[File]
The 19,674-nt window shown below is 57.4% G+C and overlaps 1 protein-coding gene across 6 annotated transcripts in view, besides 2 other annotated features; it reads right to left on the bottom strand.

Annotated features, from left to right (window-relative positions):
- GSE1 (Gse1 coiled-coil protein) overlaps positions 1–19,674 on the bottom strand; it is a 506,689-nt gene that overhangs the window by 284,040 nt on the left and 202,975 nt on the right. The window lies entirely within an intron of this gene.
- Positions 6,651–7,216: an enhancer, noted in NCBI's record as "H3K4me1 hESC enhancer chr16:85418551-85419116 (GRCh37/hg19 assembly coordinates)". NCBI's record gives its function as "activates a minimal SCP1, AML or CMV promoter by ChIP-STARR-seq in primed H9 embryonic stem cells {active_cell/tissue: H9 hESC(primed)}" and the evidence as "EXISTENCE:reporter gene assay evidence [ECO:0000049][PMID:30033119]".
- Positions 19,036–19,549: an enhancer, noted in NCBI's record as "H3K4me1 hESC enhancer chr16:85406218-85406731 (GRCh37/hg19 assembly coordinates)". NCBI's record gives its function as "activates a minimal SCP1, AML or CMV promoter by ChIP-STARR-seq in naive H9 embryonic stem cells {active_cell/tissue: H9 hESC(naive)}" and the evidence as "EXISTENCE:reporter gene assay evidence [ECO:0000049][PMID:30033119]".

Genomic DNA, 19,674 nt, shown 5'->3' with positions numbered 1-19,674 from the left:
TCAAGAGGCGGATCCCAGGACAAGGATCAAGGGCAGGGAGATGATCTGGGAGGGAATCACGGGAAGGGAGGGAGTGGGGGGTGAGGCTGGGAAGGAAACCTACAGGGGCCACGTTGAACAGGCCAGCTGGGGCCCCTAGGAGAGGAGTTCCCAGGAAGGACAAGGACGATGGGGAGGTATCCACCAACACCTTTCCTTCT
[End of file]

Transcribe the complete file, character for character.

The 19,674-nt window shown below is 57.4% G+C and overlaps 1 protein-coding gene across 6 annotated transcripts in view, besides 2 other annotated features; it reads right to left on the bottom strand.

Annotated features, from left to right (window-relative positions):
- GSE1 (Gse1 coiled-coil protein) overlaps positions 1–19,674 on the bottom strand; it is a 506,689-nt gene that overhangs the window by 284,040 nt on the left and 202,975 nt on the right. The window lies entirely within an intron of this gene.
- Positions 6,651–7,216: an enhancer, noted in NCBI's record as "H3K4me1 hESC enhancer chr16:85418551-85419116 (GRCh37/hg19 assembly coordinates)". NCBI's record gives its function as "activates a minimal SCP1, AML or CMV promoter by ChIP-STARR-seq in primed H9 embryonic stem cells {active_cell/tissue: H9 hESC(primed)}" and the evidence as "EXISTENCE:reporter gene assay evidence [ECO:0000049][PMID:30033119]".
- Positions 19,036–19,549: an enhancer, noted in NCBI's record as "H3K4me1 hESC enhancer chr16:85406218-85406731 (GRCh37/hg19 assembly coordinates)". NCBI's record gives its function as "activates a minimal SCP1, AML or CMV promoter by ChIP-STARR-seq in naive H9 embryonic stem cells {active_cell/tissue: H9 hESC(naive)}" and the evidence as "EXISTENCE:reporter gene assay evidence [ECO:0000049][PMID:30033119]".

Genomic DNA, 19,674 nt, shown 5'->3' with positions numbered 1-19,674 from the left:
TCAAGAGGCGGATCCCAGGACAAGGATCAAGGGCAGGGAGATGATCTGGGAGGGAATCACGGGAAGGGAGGGAGTGGGGGGTGAGGCTGGGAAGGAAACCTACAGGGGCCACGTTGAACAGGCCAGCTGGGGCCCCTAGGAGAGGAGTTCCCAGGAAGGACAAGGACGATGGGGAGGTATCCACCAACACCTTTCCTTCT